Elon Musk crowned himself “Chief Twit” in late October after buying Twitter for $44 billion and showing up at the company headquarters with a sink in hand.
Three weeks later, Musk has laid off half of Twitter’s workforce, sparred with Massachusetts Senator Ed Markey in a series of tweets, and stripped away Twitter’s verification system, in favor of a new, paid-for version of Twitter Blue.
Musk has doubled down on his efforts to overhaul Twitter and its workplace culture. On Tuesday, he sent all employees an e-mail calling for them to embrace a new, “extremely hardcore” work culture that involves working long hours at high intensity to build a “breakthrough Twitter 2.0,″ as reported by the Washington Post.
The e-mail included an ultimatum: Twitter employees could mark “yes” to embracing the new culture by 5 p.m. Eastern on Thursday and remain at the company, or be fired and receive three months of severance. The move came as Musk has also slashed remote and hybrid work options, required all employees to be in the office (though he seemed to soften his stance on Thursday), and fired a number of engineers who criticized him.
Workplace and management experts reached by the Globe have major concerns about Twitter’s workforce — and its future.
While high turnover and redefining culture are common in large acquisitions, moving to cut the company’s workforce in half while ramping up hours and intensity on short notice is a recipe for burnout in the short term, said Caroline Walsh, a vice president in the human resources practice at the Connecticut-based management consulting firm Gartner.
“Those who are left are already feeling frustrated, they’re feeling disengaged, they’re likely less productive right now,” Walsh said. “And then being given an ultimatum, reduced flexibility, that’s only going to add to their feelings of burnout and disengagement. In the short term it might really damage productivity.”
Bob Kelleher, founder and CEO of Boston-based Employee Engagement Group and a long-time HR consultant, has been critical of Musk’s brash leadership style.
“The way he’s engaging with his workers, it doesn’t make any sense,” Kelleher said in an interview. “It defies all the principles of engagement. ... Right now, he has a demoralized workforce. And he’s going to have a very difficult time reenergizing them, and getting them focused on the new direction he wants to take the company.”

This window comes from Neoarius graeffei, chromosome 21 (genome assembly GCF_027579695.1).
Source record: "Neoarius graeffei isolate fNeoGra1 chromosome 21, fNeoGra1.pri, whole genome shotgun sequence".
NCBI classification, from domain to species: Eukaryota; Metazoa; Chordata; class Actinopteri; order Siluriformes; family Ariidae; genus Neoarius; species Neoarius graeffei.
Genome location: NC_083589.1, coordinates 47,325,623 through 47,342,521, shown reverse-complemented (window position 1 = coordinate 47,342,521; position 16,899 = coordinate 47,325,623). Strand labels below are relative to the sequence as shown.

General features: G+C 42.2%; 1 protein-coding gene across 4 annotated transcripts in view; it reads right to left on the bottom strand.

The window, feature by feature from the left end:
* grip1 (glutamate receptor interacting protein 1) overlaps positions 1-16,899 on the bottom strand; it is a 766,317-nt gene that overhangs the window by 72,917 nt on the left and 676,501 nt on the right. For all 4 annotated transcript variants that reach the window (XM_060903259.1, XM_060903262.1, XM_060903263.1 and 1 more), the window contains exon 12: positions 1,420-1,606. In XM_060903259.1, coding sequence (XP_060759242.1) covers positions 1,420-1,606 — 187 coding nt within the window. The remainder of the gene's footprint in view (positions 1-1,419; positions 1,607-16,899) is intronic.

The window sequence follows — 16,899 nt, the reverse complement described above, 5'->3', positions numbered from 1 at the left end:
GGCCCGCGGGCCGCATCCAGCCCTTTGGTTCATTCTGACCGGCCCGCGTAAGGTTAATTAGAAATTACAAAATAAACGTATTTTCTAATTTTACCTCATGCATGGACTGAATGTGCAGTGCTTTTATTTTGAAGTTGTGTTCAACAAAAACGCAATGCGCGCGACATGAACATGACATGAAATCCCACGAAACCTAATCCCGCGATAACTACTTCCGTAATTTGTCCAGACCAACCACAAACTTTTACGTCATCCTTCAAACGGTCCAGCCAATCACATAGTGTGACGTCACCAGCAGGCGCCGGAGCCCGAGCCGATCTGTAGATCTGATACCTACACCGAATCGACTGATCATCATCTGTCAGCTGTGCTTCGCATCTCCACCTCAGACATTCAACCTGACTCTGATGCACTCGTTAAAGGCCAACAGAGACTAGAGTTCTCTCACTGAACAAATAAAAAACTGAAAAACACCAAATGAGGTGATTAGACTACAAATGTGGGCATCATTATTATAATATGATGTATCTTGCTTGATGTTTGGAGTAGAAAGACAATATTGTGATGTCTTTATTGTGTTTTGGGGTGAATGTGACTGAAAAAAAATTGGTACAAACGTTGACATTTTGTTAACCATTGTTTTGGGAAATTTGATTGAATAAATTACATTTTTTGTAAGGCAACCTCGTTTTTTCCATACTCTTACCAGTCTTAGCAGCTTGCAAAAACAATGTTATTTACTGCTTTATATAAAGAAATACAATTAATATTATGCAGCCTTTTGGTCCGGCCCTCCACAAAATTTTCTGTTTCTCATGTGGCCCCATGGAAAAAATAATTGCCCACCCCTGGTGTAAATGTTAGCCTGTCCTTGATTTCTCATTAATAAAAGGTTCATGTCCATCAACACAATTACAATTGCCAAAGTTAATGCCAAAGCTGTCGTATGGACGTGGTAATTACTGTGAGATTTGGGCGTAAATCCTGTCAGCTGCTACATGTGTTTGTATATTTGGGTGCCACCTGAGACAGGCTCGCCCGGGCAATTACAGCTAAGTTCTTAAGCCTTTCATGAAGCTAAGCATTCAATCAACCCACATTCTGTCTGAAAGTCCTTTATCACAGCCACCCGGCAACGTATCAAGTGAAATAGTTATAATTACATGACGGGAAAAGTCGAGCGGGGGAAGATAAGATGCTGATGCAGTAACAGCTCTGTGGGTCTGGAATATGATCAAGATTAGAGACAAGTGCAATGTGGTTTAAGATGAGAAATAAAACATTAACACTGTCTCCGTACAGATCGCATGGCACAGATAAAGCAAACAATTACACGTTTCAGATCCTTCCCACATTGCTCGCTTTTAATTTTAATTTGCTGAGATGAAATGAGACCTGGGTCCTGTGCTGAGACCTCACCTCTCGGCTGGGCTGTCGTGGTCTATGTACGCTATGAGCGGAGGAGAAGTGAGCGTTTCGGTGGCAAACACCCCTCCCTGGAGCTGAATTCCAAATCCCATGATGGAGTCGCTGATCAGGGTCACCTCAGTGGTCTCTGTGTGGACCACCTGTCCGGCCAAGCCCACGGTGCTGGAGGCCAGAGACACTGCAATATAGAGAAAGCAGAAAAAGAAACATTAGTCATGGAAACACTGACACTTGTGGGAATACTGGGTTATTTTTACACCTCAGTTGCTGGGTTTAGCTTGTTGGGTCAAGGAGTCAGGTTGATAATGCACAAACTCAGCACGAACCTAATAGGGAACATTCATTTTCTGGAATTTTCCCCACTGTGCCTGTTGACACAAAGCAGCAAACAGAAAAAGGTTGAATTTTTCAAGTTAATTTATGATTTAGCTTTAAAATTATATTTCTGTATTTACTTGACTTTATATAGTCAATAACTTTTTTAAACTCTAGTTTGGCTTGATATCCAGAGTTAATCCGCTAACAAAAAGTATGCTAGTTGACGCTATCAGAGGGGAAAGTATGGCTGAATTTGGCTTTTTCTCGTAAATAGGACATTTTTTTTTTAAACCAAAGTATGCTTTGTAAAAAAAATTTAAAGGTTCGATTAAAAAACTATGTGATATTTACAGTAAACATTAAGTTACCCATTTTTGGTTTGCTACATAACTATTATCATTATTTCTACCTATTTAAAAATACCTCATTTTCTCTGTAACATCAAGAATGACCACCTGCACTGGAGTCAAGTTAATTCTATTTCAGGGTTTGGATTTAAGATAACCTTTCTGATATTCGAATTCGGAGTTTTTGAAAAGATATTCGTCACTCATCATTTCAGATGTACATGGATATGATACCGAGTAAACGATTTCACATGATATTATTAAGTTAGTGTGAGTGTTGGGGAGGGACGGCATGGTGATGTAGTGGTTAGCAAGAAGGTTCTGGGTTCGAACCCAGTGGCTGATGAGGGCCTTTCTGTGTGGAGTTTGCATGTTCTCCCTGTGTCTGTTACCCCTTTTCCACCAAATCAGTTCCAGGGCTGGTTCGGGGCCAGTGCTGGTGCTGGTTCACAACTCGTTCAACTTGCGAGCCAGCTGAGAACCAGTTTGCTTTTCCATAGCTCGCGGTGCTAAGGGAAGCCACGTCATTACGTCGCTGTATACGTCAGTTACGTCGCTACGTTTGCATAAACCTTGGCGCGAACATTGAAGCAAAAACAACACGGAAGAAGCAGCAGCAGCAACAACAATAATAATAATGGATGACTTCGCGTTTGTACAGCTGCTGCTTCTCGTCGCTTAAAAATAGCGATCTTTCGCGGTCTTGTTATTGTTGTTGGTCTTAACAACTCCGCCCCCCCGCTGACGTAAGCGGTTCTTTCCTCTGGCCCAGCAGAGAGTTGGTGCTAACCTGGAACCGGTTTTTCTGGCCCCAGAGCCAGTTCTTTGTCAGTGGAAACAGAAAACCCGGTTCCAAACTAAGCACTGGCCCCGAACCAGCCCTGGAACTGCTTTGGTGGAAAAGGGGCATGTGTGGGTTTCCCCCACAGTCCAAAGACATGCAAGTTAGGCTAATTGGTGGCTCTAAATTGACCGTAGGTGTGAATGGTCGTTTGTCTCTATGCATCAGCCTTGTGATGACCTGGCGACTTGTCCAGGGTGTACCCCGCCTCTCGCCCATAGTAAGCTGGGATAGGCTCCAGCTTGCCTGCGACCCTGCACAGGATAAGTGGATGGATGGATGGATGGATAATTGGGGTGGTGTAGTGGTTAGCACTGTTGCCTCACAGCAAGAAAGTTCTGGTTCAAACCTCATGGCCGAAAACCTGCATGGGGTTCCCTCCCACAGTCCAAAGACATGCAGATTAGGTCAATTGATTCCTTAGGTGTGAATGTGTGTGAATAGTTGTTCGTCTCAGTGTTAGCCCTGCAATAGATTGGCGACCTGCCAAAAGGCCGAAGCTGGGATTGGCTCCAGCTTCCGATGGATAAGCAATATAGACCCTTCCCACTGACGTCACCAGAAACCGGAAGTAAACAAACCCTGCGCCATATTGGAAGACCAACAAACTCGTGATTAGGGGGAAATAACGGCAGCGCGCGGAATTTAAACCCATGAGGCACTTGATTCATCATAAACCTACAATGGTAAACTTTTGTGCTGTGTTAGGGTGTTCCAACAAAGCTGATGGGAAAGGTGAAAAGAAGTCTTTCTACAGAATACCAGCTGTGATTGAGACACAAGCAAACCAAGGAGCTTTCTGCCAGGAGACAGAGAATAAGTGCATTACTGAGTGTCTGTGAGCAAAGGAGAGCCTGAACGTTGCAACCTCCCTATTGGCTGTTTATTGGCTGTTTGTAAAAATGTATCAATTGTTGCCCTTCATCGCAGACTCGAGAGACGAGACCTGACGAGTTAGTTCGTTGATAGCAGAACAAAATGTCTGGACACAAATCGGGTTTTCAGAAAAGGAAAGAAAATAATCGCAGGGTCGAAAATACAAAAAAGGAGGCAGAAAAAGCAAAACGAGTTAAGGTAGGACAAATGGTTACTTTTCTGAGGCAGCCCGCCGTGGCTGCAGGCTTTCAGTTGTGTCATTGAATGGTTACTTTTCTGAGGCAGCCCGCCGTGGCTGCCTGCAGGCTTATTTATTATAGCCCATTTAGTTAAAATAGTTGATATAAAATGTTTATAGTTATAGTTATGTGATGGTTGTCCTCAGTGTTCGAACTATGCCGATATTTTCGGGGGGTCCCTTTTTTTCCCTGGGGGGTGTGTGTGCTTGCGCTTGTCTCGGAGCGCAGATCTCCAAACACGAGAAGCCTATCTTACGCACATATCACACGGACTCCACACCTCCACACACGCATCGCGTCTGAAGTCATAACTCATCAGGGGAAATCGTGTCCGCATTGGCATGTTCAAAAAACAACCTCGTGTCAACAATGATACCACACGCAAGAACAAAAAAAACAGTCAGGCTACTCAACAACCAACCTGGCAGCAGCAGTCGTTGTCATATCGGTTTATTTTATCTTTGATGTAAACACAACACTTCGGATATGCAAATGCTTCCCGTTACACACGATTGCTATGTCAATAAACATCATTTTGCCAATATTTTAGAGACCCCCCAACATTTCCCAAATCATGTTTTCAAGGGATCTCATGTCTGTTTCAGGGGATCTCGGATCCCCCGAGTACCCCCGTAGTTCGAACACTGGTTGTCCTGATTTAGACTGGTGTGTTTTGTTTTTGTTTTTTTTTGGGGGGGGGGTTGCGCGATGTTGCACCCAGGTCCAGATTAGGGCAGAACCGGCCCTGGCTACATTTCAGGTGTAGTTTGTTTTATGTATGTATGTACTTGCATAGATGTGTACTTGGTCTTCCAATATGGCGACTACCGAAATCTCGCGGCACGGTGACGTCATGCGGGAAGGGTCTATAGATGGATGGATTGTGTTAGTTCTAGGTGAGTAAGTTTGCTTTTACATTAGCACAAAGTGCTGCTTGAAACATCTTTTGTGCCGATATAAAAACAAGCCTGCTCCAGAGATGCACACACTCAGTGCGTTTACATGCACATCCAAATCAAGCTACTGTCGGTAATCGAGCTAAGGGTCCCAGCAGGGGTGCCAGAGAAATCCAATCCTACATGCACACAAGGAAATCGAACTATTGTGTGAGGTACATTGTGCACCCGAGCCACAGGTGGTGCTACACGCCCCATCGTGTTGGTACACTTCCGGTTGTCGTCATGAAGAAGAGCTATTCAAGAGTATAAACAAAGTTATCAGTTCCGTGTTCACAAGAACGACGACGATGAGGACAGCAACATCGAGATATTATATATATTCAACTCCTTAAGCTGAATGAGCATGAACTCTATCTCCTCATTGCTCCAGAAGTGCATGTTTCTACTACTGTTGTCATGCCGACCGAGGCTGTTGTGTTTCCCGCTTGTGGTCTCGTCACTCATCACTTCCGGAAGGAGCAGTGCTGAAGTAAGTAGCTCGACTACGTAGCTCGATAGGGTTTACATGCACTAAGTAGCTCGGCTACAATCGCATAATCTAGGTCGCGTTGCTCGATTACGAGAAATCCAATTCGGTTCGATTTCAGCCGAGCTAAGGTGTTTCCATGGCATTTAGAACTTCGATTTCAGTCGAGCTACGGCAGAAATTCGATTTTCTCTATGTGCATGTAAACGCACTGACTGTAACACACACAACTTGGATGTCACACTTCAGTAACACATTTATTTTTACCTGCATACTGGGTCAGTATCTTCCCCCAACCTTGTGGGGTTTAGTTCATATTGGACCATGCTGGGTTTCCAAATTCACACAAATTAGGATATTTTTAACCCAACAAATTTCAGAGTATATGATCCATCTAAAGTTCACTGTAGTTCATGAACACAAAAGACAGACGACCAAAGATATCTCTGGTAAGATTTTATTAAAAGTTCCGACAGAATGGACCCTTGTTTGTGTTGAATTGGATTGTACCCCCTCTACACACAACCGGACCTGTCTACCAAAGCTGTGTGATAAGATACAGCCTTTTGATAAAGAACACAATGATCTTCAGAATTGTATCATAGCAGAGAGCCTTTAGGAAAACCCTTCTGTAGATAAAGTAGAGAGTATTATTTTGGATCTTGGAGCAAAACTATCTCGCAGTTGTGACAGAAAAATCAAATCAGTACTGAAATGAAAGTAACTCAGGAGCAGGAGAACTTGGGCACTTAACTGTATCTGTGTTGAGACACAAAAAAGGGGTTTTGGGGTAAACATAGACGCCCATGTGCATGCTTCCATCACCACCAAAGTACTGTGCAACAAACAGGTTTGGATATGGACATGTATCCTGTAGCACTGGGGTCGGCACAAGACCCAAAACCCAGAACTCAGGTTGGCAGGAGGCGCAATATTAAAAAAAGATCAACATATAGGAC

According to Gallup’s State of the Global Workplace: 2022 Report released earlier this year, stress in the workplace is at an all-time high, with 44 percent of respondents experiencing “a lot of daily stress in the previous day.” With Musk reportedly pushing for an 80-hour work week and cutting remote options, employee stress at Twitter has likely spiked in recent weeks.
A key flashpoint was Monday, when the billionaire got into a public disagreement with a Twitter engineer over the speed of the company’s Android app.
After a pointed exchange, Musk said “he’s fired,” referring to the engineer, in a since-deleted tweet. This chaotic exchange in the public eye exemplifies Twitter’s current state and points to a fundamental lack of empathy, said Fred Foulkes, a professor in the Questrom School of Business at Boston University and director of the university’s Human Resource Policy Institute.
“Normally, when a company does layoffs, they do it carefully,” Foulkes said. “You have a one-on-one meeting with the individual and the boss, you show empathy, you show support. ... Anyone who teaches human resources will tell their students that this is a great case study in how not to do it.”
Musk has quickly pushed to implement new features after purchasing the company. The new verification system, which allows for Twitter Blue members to receive verification status for $7.99 per month, was briefly rolled out last week. But after a messy launch, which included a flurry of fake accounts impersonating verified users, the initiative was reeled back and scheduled for re-release in late November.
It remains to be seen how many employees choose to leave after Musk’s e-mail. But with half the workforce laid off, the remaining half growing frustrated, and a second rollout of Twitter Blue on the way, HR experts say Musk’s current trajectory leaves much to be desired.
“Twitter is developing its own new culture under Musk,” Walsh said. “But in order to do that, and to make sure that they could get good outcomes from that new culture, he’s going to need to make sure that employees are brought along with it.”